[Hpn] Re: Street People

chance martin streetsheet@sf-homeless-coalition.org
Wed, 07 Feb 2001 15:05:30 -0700


And the award for the most creative re-articulation of the "final solution"
goes to Matt Parkhouse, RN of Colorado Springs.

Seriously, anytime we find ourselves qualifying, judging and sorting "good"
or "deserving" homeless people from "lifestylers" (which itself is a myth
lifted straight from the propaganda of the Heritage Foundation, among
others), we're playing right into the hands of those who feel that homeless
people should enjoy different or fewer civil rights than everyone else, and
that police and jails are the indicated response to this kind of social
problem.

Actually, I find the term "street people" pretty damned offensive in itself.
It's kinda reminiscent of "useless bread-gobblers," a favorite euphemism of
Hitler's SS referring to Jews and Gypsies. Labeling, as any propagandist or
semanticist will agree, is the essential first step in disempowering and
scapegoating any group of people.

I posted the article because I feel it's a great example of anti-homeless
propaganda masquerading as "human interest." There's a pretty vicious
quality-of-life campaign currently flourishing in Florida -- targeting
everyone from panhandlers to street paper vendors to Food Not Bombs members
committing the "crime" of feeding hungry people in public. Quality-of-life
campaigns are always supported by local corporate media. It was intended as
a object lesson in contemporary propaganda. I'm sorry I didn't make my
intent in posting the article clear, I certainly didn't mean for it to be a
rallying point for formerly homeless people with latent self-acceptance
issues.

It's a given that human beings came into existence in the outdoors,
regardless of whether you believe in evolution or creationism. I find it
pretty ironic that our society judges them or criminalizes them for doing
that today. And if you look at the history of the Mendicant religious orders
and some of the more popular "heresies" of the last millennial era, you will
find that our word "beggar" is derived from "Beghard," which is what folks
commonly called certain religious aesthetes who believed their god would
provide their needs through the kindness of strangers. Most of these
"heretics" died in the inquisition. (Or should I say, the LAST inquisition.
I get the feeling some of GWB's fundamentalist buddies would welcome the
opportunity to dust off the rack and the thumbscrews and start collecting
kindling for the stakes.)

I wish the folks who call themselves "Christians" were as open to the Spirit
of the Beghards today. Someone told me long ago that the only spiritual use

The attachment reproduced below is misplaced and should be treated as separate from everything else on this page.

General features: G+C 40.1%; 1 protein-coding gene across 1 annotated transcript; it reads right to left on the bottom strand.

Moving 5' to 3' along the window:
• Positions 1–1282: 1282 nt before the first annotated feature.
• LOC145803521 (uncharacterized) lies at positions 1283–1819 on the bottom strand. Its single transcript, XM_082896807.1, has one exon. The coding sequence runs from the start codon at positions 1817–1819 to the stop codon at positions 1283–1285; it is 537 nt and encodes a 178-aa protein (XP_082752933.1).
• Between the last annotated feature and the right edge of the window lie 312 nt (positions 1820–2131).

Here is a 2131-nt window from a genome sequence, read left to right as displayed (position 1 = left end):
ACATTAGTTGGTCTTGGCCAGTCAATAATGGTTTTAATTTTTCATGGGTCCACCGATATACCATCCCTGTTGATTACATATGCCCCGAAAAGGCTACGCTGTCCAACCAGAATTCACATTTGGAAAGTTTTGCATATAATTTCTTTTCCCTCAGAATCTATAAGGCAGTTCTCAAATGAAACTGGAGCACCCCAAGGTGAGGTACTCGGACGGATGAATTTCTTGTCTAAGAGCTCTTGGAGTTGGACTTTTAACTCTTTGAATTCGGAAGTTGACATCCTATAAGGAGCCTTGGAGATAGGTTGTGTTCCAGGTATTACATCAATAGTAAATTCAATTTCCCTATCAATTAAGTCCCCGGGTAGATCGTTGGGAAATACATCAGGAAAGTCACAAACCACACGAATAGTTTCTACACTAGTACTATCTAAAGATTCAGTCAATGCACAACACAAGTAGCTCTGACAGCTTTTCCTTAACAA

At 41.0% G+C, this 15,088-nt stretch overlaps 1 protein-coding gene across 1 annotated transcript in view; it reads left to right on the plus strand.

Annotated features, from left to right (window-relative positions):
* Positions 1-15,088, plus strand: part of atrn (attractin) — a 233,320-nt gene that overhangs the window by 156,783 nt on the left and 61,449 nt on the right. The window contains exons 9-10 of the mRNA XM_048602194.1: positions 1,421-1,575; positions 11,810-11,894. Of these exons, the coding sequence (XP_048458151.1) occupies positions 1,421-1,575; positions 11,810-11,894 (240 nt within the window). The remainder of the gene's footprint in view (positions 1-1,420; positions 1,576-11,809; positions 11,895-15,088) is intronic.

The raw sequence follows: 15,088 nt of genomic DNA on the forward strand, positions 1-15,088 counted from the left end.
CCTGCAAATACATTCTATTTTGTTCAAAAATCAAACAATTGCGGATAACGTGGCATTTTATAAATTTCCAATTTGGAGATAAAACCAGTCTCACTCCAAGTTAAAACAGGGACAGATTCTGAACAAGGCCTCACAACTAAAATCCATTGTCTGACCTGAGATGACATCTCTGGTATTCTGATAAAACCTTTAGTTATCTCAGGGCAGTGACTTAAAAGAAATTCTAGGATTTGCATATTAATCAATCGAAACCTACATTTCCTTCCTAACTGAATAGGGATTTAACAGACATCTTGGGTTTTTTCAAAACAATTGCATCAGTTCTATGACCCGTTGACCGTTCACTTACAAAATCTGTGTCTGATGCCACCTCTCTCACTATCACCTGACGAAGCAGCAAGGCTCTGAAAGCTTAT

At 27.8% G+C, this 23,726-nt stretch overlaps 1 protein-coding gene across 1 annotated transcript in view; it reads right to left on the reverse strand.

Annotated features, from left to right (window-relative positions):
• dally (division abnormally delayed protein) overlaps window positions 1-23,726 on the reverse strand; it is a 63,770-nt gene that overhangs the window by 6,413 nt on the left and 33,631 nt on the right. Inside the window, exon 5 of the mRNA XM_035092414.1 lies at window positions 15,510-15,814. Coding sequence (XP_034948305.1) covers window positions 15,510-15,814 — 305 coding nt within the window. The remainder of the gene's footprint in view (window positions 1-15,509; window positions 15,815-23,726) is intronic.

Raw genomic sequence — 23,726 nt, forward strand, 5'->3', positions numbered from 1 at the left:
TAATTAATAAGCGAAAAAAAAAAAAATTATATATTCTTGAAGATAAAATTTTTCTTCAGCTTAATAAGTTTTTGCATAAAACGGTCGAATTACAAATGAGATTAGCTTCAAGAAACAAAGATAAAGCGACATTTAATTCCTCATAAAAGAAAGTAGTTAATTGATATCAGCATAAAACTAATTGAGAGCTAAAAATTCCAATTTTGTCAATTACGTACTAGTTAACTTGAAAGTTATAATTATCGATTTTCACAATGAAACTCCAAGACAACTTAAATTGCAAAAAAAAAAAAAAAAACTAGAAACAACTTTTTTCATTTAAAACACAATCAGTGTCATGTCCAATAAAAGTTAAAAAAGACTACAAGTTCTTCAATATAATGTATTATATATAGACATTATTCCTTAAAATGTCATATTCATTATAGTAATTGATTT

for money was to give it away. When I give a panhandler money, I don't trip
on what they might be using it for because that's really none of my
business. I operate from the idea that they must need it, or they wouldn't
be asking. And how do I know that I wouldn't use the money for drugs or
alcohol if I didn't give it away, anyway?

As for homeless people as "noble victims," I don't know if being a victim
equates to nobility, or if it absolves a person from any responsibility for
their situation, but every poor and homeless person is undeniably a victim
of capitalism, as is every addict (the illegal trade in drugs is the
ultimate expression of capitalist values -- small wonder the war on drugs is
lost), or every person of color trapped in the prison/industrial complex.

What capitalism ultimately does is strip us of our humanity by turning us
into commodities representing profit, whether it's the money the service
provider receives for each shelter bed, the money billed from each hour of
"case-management," or the slave labor we provide through workfare programs
and community service sentences from "homeless courts."

Maybe you've got a problem with some of those "lifestylers" that you know,
Matt. I know homeless people that I cross the street to avoid myself, but if
I don't advocate for those homeless people who also happen to be assholes,
then I don't have any business advocating for ANY homeless people.

Besides, everyone knows what an asshole I can be.

As far as the aesthetics of the photojournalism that accompanied the story
go, we have a saying about that around here:

"Poverty Is Ugly. Ignorance Is Uglier."

You can take that anyway you like, Matt.

peace,

chance

> We have our "street people" here in Colorado Springs as well. It is a
> sub-group our providers would prefer to not discuss. In any dialog on
> homelessness however, they NEED to be discussed. They are a minority (perhaps
> 10% to 20% locally) of the diverse group of "the homeless". They are,
> however, VERY visable. Our providers here would prefer the the general
> populace believe that all homeless are "noble victims", especially at fund
> raising time. We hear a lot about the circumstances of homeless families, the
> dis-abled and the those who life has struck down. The people described in
> this article are more what I would call "lifestylers". It isn't a healthy
> lifestyle but for some, it is a chosen one. My values about this: Choosing to
> "live outside" is similar to choosing the Goth lifestyle, the biker
> lifestyle, embracing the drug culture, going Punk or following the Grateful
> Dead. If that's your choice, fine; but don't ask me to support it. HOWEVER,
> if you want to escape the consquenses of the choice and move toward a
> healthier life, helping hands MUST be available. In my opinion, too many
> "homeless programs" are, in reality, "street-life support programs".  By the
> way, if you go to the url provided, you end up at the Newspaper website. The
> photos there, missing from the HPN List email posting are NOT pretty.
> 
> Matt Parkhouse, RN;
> Colorado Springs, CO

-- 
chance martin, editor
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